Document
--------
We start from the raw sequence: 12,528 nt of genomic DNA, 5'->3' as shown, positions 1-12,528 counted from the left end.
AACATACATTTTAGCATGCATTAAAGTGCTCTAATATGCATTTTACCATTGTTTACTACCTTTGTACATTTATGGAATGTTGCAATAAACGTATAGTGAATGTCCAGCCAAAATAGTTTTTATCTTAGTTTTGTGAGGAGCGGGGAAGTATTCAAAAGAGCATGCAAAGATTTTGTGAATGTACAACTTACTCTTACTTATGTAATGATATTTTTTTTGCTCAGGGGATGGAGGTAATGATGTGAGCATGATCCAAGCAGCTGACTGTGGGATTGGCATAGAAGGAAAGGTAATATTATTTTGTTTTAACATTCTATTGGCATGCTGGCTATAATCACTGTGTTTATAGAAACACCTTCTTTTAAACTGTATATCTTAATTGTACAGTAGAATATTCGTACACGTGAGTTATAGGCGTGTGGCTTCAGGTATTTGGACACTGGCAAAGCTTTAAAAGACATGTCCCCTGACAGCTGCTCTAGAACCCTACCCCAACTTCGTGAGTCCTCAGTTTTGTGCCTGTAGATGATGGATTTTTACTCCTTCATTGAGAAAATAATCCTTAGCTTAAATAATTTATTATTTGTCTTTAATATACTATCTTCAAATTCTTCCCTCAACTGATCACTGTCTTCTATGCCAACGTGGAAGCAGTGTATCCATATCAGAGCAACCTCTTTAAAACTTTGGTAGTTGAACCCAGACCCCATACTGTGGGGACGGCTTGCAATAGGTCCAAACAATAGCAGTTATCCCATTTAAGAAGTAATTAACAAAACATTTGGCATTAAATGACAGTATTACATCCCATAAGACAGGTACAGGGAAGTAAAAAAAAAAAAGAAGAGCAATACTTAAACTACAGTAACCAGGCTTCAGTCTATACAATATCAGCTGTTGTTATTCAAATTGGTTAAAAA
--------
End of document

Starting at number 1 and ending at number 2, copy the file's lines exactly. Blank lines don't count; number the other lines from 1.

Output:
We start from the raw sequence: 12,528 nt of genomic DNA, 5'->3' as shown, positions 1-12,528 counted from the left end.
AACATACATTTTAGCATGCATTAAAGTGCTCTAATATGCATTTTACCATTGTTTACTACCTTTGTACATTTATGGAATGTTGCAATAAACGTATAGTGAATGTCCAGCCAAAATAGTTTTTATCTTAGTTTTGTGAGGAGCGGGGAAGTATTCAAAAGAGCATGCAAAGATTTTGTGAATGTACAACTTACTCTTACTTATGTAATGATATTTTTTTTGCTCAGGGGATGGAGGTAATGATGTGAGCATGATCCAAGCAGCTGACTGTGGGATTGGCATAGAAGGAAAGGTAATATTATTTTGTTTTAACATTCTATTGGCATGCTGGCTATAATCACTGTGTTTATAGAAACACCTTCTTTTAAACTGTATATCTTAATTGTACAGTAGAATATTCGTACACGTGAGTTATAGGCGTGTGGCTTCAGGTATTTGGACACTGGCAAAGCTTTAAAAGACATGTCCCCTGACAGCTGCTCTAGAACCCTACCCCAACTTCGTGAGTCCTCAGTTTTGTGCCTGTAGATGATGGATTTTTACTCCTTCATTGAGAAAATAATCCTTAGCTTAAATAATTTATTATTTGTCTTTAATATACTATCTTCAAATTCTTCCCTCAACTGATCACTGTCTTCTATGCCAACGTGGAAGCAGTGTATCCATATCAGAGCAACCTCTTTAAAACTTTGGTAGTTGAACCCAGACCCCATACTGTGGGGACGGCTTGCAATAGGTCCAAACAATAGCAGTTATCCCATTTAAGAAGTAATTAACAAAACATTTGGCATTAAATGACAGTATTACATCCCATAAGACAGGTACAGGGAAGTAAAAAAAAAAAAGAAGAGCAATACTTAAACTACAGTAACCAGGCTTCAGTCTATACAATATCAGCTGTTGTTATTCAAATTGGTTAAAAA